End Citizens United Poised to Raise $35 Million

In fundraising data released to USA Today, political action committee End Citizens United has raised over $4 million during the first quarter of 2017. This puts the liberal PAC on track to raise a projected $35 million preceding the midterm elections in 2018, in which all House seats will be up for grabs. Their plans for that money are to support campaign finance reform and unseat and defeat pro-Trump candidates.

 

 

End Citizens United achieved this fundraising feat in the wake of the presidential election, which politicized many individuals who had not previously participated in the electoral process. The PAC’s grassroots origins have served them well again after great fundraising success and engagement in 2016; their average contribution in 2017 so far was only $12, according to a tweet from the group on April 11. A significant number of donors gave money for the first time.

 

 

The progressive group is already putting these donations to good use, giving $500,000 to the campaign of Democrat senate hopeful Jon Ossoff and endorsing the first-time candidate. One of Ossoff’s main campaign promises listed on his campaigin website, ElectJon.Com, is to fight corruption, a goal the Georgia congressional candidate shares with End Citizens United. Already experienced in exposing political corruption and other high-end crime in his work as an anti-corruption investigator and CEO, Ossoff fits hand in glove with End Citizens United’s core philosophy.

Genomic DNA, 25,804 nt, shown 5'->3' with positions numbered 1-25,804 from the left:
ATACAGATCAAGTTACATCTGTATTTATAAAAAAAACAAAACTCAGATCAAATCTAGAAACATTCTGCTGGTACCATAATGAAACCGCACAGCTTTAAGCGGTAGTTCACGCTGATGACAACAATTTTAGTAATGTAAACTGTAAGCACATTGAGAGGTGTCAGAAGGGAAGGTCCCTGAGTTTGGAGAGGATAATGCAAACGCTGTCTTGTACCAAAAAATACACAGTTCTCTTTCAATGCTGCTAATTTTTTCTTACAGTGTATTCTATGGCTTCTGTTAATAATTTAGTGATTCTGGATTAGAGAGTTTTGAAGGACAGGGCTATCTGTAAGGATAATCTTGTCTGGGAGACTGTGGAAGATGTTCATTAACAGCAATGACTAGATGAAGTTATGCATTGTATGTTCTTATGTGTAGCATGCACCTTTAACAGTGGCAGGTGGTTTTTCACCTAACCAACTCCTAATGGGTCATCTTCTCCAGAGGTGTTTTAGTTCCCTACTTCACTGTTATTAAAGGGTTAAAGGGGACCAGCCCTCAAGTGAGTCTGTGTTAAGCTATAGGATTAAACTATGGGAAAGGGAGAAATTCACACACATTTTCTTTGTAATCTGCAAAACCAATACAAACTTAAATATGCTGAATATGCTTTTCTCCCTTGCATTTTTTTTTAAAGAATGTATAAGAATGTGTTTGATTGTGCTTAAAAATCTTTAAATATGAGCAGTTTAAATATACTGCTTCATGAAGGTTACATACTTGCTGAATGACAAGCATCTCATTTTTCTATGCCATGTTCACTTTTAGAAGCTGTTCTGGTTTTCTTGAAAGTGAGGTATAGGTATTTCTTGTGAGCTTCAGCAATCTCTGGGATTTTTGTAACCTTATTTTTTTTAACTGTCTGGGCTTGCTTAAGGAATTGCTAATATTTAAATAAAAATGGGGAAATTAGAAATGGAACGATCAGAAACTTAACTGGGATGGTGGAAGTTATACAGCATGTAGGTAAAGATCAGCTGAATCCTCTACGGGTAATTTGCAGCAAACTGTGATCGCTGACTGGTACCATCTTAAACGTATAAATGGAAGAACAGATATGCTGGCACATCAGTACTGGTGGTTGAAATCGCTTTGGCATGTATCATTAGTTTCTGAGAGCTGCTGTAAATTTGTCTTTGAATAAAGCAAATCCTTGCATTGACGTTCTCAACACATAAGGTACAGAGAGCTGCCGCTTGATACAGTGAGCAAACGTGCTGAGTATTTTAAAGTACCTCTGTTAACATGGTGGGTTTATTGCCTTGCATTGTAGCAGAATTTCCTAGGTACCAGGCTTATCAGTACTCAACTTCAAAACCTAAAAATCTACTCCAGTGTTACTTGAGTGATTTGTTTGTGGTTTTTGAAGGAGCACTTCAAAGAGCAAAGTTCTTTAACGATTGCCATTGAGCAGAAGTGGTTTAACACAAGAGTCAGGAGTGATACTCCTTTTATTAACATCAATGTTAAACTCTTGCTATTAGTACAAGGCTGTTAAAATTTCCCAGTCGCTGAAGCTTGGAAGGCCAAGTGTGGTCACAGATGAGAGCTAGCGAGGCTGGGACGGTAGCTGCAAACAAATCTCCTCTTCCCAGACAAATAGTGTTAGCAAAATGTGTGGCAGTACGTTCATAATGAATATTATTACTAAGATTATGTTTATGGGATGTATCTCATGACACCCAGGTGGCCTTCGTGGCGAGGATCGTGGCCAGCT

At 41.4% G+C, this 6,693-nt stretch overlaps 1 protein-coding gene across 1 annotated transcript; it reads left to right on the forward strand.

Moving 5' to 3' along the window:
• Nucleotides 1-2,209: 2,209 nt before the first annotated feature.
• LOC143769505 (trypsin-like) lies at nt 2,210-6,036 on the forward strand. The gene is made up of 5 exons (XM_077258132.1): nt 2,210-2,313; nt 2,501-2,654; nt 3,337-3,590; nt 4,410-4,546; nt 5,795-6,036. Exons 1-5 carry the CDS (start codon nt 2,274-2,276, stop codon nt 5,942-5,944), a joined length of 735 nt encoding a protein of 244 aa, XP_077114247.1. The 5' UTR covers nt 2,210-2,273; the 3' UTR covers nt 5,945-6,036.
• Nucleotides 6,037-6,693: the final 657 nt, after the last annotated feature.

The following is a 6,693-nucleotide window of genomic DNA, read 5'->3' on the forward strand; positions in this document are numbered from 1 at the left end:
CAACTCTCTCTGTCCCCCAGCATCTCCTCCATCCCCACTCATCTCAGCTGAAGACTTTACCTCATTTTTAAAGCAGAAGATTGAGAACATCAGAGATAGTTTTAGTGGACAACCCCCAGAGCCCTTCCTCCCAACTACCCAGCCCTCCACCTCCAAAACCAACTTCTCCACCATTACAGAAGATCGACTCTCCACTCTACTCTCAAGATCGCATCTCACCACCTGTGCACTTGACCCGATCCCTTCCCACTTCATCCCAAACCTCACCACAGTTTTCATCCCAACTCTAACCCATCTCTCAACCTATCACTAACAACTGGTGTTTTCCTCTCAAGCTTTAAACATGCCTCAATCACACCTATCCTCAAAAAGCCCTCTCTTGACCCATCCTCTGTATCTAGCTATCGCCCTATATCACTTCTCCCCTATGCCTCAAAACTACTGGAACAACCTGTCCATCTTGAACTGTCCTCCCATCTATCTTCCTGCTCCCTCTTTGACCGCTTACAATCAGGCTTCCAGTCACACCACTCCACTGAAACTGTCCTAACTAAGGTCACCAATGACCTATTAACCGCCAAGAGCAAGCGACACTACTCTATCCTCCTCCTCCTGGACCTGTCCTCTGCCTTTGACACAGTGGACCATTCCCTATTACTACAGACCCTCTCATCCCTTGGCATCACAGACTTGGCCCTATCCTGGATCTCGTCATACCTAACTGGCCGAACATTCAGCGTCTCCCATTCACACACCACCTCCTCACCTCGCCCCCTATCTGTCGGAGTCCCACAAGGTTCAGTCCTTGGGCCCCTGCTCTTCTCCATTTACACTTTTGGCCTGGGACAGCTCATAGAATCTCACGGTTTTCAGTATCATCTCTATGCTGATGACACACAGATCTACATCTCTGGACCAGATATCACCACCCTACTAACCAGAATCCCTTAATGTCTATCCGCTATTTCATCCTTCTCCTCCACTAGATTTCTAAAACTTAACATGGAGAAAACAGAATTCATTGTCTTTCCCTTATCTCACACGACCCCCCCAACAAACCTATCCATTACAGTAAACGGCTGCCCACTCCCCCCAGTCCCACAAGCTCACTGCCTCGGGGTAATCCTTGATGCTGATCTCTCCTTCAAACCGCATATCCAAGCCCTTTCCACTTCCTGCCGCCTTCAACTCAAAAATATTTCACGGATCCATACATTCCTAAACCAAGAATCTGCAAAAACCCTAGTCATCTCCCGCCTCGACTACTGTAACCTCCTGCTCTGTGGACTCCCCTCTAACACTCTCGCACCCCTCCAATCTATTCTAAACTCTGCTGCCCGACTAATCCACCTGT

The controversial administration of President Donald Trump has presented an interesting opportunity for many progressive and liberal candidates. Trump has proved a divisive figure among Republicans and a uniting force for those on the left side of the political spectrum. Groups like End Citizens United understandably hope to exploit the unity of the left and the chaos in the GOP to gain as many seats as possible in 2018.

 

 

Given the growing wave of dissatisfaction with the Trump administration and its congressional supporters among progressives, End Citizens United’s projected $35 million, and winning congressional seats, is hardly a long shot. Though the midterms are still almost two years away, potential candidates, not to mention voters, are already preparing for the battle of a lifetime. Candidates willing to fight corporate corruption of the political process can hope for a little extra support from the PAC in 2018. The anti-Trump movement will definitely need as much help as it can get as battles wage in already divided districts.